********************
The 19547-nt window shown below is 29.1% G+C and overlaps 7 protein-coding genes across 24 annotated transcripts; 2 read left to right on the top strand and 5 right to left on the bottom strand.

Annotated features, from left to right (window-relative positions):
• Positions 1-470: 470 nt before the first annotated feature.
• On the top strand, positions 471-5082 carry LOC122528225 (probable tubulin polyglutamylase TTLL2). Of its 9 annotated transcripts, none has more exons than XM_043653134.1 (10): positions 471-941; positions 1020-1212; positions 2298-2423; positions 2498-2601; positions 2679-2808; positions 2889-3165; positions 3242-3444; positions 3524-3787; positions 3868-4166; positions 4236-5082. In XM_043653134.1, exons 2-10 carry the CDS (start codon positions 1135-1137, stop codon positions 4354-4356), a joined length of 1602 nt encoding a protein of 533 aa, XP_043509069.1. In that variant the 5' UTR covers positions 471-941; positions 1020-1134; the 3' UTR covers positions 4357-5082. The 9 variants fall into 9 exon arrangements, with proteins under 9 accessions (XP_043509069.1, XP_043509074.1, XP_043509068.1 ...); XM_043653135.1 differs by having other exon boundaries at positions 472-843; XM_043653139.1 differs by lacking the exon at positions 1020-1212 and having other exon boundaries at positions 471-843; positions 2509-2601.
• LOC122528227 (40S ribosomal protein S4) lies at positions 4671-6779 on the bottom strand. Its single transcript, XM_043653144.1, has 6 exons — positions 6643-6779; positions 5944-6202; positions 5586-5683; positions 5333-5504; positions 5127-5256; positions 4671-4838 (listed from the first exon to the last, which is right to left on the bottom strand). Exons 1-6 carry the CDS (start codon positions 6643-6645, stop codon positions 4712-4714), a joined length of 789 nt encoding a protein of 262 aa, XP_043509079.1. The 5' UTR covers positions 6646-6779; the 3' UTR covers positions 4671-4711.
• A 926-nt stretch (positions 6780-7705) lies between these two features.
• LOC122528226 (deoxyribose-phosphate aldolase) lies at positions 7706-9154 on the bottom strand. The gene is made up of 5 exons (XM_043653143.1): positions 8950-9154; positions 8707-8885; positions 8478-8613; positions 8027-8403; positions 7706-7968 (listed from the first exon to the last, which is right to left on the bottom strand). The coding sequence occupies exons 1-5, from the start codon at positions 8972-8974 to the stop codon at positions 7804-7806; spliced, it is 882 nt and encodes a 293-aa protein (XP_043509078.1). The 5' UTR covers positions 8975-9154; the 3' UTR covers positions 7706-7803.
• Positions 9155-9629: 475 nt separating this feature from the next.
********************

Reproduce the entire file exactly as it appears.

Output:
The 19547-nt window shown below is 29.1% G+C and overlaps 7 protein-coding genes across 24 annotated transcripts; 2 read left to right on the top strand and 5 right to left on the bottom strand.

Annotated features, from left to right (window-relative positions):
• Positions 1-470: 470 nt before the first annotated feature.
• On the top strand, positions 471-5082 carry LOC122528225 (probable tubulin polyglutamylase TTLL2). Of its 9 annotated transcripts, none has more exons than XM_043653134.1 (10): positions 471-941; positions 1020-1212; positions 2298-2423; positions 2498-2601; positions 2679-2808; positions 2889-3165; positions 3242-3444; positions 3524-3787; positions 3868-4166; positions 4236-5082. In XM_043653134.1, exons 2-10 carry the CDS (start codon positions 1135-1137, stop codon positions 4354-4356), a joined length of 1602 nt encoding a protein of 533 aa, XP_043509069.1. In that variant the 5' UTR covers positions 471-941; positions 1020-1134; the 3' UTR covers positions 4357-5082. The 9 variants fall into 9 exon arrangements, with proteins under 9 accessions (XP_043509069.1, XP_043509074.1, XP_043509068.1 ...); XM_043653135.1 differs by having other exon boundaries at positions 472-843; XM_043653139.1 differs by lacking the exon at positions 1020-1212 and having other exon boundaries at positions 471-843; positions 2509-2601.
• LOC122528227 (40S ribosomal protein S4) lies at positions 4671-6779 on the bottom strand. Its single transcript, XM_043653144.1, has 6 exons — positions 6643-6779; positions 5944-6202; positions 5586-5683; positions 5333-5504; positions 5127-5256; positions 4671-4838 (listed from the first exon to the last, which is right to left on the bottom strand). Exons 1-6 carry the CDS (start codon positions 6643-6645, stop codon positions 4712-4714), a joined length of 789 nt encoding a protein of 262 aa, XP_043509079.1. The 5' UTR covers positions 6646-6779; the 3' UTR covers positions 4671-4711.
• A 926-nt stretch (positions 6780-7705) lies between these two features.
• LOC122528226 (deoxyribose-phosphate aldolase) lies at positions 7706-9154 on the bottom strand. The gene is made up of 5 exons (XM_043653143.1): positions 8950-9154; positions 8707-8885; positions 8478-8613; positions 8027-8403; positions 7706-7968 (listed from the first exon to the last, which is right to left on the bottom strand). The coding sequence occupies exons 1-5, from the start codon at positions 8972-8974 to the stop codon at positions 7804-7806; spliced, it is 882 nt and encodes a 293-aa protein (XP_043509078.1). The 5' UTR covers positions 8975-9154; the 3' UTR covers positions 7706-7803.
• Positions 9155-9629: 475 nt separating this feature from the next.